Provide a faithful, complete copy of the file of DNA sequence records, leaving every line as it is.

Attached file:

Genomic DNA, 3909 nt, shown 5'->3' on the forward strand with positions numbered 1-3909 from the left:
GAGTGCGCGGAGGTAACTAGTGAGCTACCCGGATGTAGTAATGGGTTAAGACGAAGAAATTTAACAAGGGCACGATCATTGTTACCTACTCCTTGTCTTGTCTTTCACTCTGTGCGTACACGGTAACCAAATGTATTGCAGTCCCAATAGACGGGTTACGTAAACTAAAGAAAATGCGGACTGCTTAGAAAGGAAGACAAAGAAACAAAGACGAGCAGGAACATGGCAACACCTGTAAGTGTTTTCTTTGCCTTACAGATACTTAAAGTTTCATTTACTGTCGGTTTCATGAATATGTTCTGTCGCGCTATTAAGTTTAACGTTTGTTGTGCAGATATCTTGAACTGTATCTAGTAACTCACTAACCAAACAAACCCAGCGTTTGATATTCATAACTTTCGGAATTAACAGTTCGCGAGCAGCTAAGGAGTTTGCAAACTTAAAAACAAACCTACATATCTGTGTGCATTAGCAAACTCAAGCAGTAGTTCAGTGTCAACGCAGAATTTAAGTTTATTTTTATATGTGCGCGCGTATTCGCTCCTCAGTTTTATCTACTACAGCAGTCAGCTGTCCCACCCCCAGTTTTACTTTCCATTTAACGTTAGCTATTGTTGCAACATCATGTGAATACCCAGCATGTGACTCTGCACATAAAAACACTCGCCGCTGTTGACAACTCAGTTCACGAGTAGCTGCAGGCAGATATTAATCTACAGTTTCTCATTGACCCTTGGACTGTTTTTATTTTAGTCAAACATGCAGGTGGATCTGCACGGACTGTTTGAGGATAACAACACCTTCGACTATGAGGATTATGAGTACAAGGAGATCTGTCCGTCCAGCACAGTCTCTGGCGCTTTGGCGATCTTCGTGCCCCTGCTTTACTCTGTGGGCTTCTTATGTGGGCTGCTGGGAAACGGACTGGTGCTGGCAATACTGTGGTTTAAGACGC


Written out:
Genomic DNA, 3909 nt, shown 5'->3' on the forward strand with positions numbered 1-3909 from the left:
GAGTGCGCGGAGGTAACTAGTGAGCTACCCGGATGTAGTAATGGGTTAAGACGAAGAAATTTAACAAGGGCACGATCATTGTTACCTACTCCTTGTCTTGTCTTTCACTCTGTGCGTACACGGTAACCAAATGTATTGCAGTCCCAATAGACGGGTTACGTAAACTAAAGAAAATGCGGACTGCTTAGAAAGGAAGACAAAGAAACAAAGACGAGCAGGAACATGGCAACACCTGTAAGTGTTTTCTTTGCCTTACAGATACTTAAAGTTTCATTTACTGTCGGTTTCATGAATATGTTCTGTCGCGCTATTAAGTTTAACGTTTGTTGTGCAGATATCTTGAACTGTATCTAGTAACTCACTAACCAAACAAACCCAGCGTTTGATATTCATAACTTTCGGAATTAACAGTTCGCGAGCAGCTAAGGAGTTTGCAAACTTAAAAACAAACCTACATATCTGTGTGCATTAGCAAACTCAAGCAGTAGTTCAGTGTCAACGCAGAATTTAAGTTTATTTTTATATGTGCGCGCGTATTCGCTCCTCAGTTTTATCTACTACAGCAGTCAGCTGTCCCACCCCCAGTTTTACTTTCCATTTAACGTTAGCTATTGTTGCAACATCATGTGAATACCCAGCATGTGACTCTGCACATAAAAACACTCGCCGCTGTTGACAACTCAGTTCACGAGTAGCTGCAGGCAGATATTAATCTACAGTTTCTCATTGACCCTTGGACTGTTTTTATTTTAGTCAAACATGCAGGTGGATCTGCACGGACTGTTTGAGGATAACAACACCTTCGACTATGAGGATTATGAGTACAAGGAGATCTGTCCGTCCAGCACAGTCTCTGGCGCTTTGGCGATCTTCGTGCCCCTGCTTTACTCTGTGGGCTTCTTATGTGGGCTGCTGGGAAACGGACTGGTGCTGGCAATACTGTGGTTTAAGACGC